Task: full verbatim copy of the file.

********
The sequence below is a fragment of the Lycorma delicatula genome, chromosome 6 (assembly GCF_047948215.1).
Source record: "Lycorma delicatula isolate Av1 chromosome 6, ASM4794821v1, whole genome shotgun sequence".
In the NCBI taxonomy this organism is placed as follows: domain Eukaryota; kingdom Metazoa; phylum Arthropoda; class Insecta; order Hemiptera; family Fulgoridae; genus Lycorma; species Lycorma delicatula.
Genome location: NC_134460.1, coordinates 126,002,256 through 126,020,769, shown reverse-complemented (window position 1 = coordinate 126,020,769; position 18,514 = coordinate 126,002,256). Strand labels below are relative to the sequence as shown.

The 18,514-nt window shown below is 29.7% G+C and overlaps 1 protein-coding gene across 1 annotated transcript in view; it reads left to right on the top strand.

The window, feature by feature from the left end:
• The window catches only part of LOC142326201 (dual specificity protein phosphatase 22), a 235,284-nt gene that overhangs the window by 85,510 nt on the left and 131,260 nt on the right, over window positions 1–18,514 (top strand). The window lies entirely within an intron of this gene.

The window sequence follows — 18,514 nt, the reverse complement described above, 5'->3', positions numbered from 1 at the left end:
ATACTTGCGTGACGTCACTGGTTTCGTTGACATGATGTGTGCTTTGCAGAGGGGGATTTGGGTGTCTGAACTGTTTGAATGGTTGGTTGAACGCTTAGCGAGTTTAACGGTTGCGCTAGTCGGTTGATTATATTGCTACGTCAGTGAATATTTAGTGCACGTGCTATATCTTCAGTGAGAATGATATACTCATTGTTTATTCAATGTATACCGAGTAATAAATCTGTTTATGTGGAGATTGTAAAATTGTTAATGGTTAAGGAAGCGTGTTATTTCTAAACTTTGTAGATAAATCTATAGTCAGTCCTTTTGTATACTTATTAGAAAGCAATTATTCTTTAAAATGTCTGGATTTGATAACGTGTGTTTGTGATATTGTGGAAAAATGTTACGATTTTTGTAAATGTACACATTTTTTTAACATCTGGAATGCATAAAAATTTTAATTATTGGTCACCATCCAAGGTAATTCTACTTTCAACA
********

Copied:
The sequence below is a fragment of the Lycorma delicatula genome, chromosome 6 (assembly GCF_047948215.1).
Source record: "Lycorma delicatula isolate Av1 chromosome 6, ASM4794821v1, whole genome shotgun sequence".
In the NCBI taxonomy this organism is placed as follows: domain Eukaryota; kingdom Metazoa; phylum Arthropoda; class Insecta; order Hemiptera; family Fulgoridae; genus Lycorma; species Lycorma delicatula.
Genome location: NC_134460.1, coordinates 126,002,256 through 126,020,769, shown reverse-complemented (window position 1 = coordinate 126,020,769; position 18,514 = coordinate 126,002,256). Strand labels below are relative to the sequence as shown.

The 18,514-nt window shown below is 29.7% G+C and overlaps 1 protein-coding gene across 1 annotated transcript in view; it reads left to right on the top strand.

The window, feature by feature from the left end:
• The window catches only part of LOC142326201 (dual specificity protein phosphatase 22), a 235,284-nt gene that overhangs the window by 85,510 nt on the left and 131,260 nt on the right, over window positions 1–18,514 (top strand). The window lies entirely within an intron of this gene.

The window sequence follows — 18,514 nt, the reverse complement described above, 5'->3', positions numbered from 1 at the left end:
ATACTTGCGTGACGTCACTGGTTTCGTTGACATGATGTGTGCTTTGCAGAGGGGGATTTGGGTGTCTGAACTGTTTGAATGGTTGGTTGAACGCTTAGCGAGTTTAACGGTTGCGCTAGTCGGTTGATTATATTGCTACGTCAGTGAATATTTAGTGCACGTGCTATATCTTCAGTGAGAATGATATACTCATTGTTTATTCAATGTATACCGAGTAATAAATCTGTTTATGTGGAGATTGTAAAATTGTTAATGGTTAAGGAAGCGTGTTATTTCTAAACTTTGTAGATAAATCTATAGTCAGTCCTTTTGTATACTTATTAGAAAGCAATTATTCTTTAAAATGTCTGGATTTGATAACGTGTGTTTGTGATATTGTGGAAAAATGTTACGATTTTTGTAAATGTACACATTTTTTTAACATCTGGAATGCATAAAAATTTTAATTATTGGTCACCATCCAAGGTAATTCTACTTTCAACA